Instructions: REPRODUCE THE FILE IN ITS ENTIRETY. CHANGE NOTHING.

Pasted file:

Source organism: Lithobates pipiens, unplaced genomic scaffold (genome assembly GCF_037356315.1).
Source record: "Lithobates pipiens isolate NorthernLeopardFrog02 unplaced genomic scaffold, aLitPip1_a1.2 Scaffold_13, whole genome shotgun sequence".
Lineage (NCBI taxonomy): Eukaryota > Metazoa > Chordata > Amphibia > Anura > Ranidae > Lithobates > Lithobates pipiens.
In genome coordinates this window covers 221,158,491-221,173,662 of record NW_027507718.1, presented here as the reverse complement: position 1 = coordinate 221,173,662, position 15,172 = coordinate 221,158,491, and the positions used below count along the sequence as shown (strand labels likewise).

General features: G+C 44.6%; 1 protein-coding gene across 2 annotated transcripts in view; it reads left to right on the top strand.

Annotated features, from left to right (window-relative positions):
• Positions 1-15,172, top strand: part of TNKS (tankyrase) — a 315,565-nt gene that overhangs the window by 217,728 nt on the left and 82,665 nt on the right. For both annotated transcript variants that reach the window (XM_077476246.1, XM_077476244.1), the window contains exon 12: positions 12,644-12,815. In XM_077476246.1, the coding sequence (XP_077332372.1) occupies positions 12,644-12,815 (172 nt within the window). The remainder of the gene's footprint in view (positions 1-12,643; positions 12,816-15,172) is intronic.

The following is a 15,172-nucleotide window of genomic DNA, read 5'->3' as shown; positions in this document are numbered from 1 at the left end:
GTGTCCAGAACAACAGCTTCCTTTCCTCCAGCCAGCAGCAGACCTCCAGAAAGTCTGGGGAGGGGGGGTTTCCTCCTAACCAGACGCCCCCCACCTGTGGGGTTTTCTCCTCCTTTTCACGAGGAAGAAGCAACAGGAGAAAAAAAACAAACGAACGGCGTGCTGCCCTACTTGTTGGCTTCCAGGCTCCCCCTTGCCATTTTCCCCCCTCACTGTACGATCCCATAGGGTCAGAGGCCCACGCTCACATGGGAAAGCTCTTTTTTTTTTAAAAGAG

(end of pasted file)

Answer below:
Source organism: Lithobates pipiens, unplaced genomic scaffold (genome assembly GCF_037356315.1).
Source record: "Lithobates pipiens isolate NorthernLeopardFrog02 unplaced genomic scaffold, aLitPip1_a1.2 Scaffold_13, whole genome shotgun sequence".
Lineage (NCBI taxonomy): Eukaryota > Metazoa > Chordata > Amphibia > Anura > Ranidae > Lithobates > Lithobates pipiens.
In genome coordinates this window covers 221,158,491-221,173,662 of record NW_027507718.1, presented here as the reverse complement: position 1 = coordinate 221,173,662, position 15,172 = coordinate 221,158,491, and the positions used below count along the sequence as shown (strand labels likewise).

General features: G+C 44.6%; 1 protein-coding gene across 2 annotated transcripts in view; it reads left to right on the top strand.

Annotated features, from left to right (window-relative positions):
• Positions 1-15,172, top strand: part of TNKS (tankyrase) — a 315,565-nt gene that overhangs the window by 217,728 nt on the left and 82,665 nt on the right. For both annotated transcript variants that reach the window (XM_077476246.1, XM_077476244.1), the window contains exon 12: positions 12,644-12,815. In XM_077476246.1, the coding sequence (XP_077332372.1) occupies positions 12,644-12,815 (172 nt within the window). The remainder of the gene's footprint in view (positions 1-12,643; positions 12,816-15,172) is intronic.

The following is a 15,172-nucleotide window of genomic DNA, read 5'->3' as shown; positions in this document are numbered from 1 at the left end:
GTGTCCAGAACAACAGCTTCCTTTCCTCCAGCCAGCAGCAGACCTCCAGAAAGTCTGGGGAGGGGGGGTTTCCTCCTAACCAGACGCCCCCCACCTGTGGGGTTTTCTCCTCCTTTTCACGAGGAAGAAGCAACAGGAGAAAAAAAACAAACGAACGGCGTGCTGCCCTACTTGTTGGCTTCCAGGCTCCCCCTTGCCATTTTCCCCCCTCACTGTACGATCCCATAGGGTCAGAGGCCCACGCTCACATGGGAAAGCTCTTTTTTTTTTAAAAGAG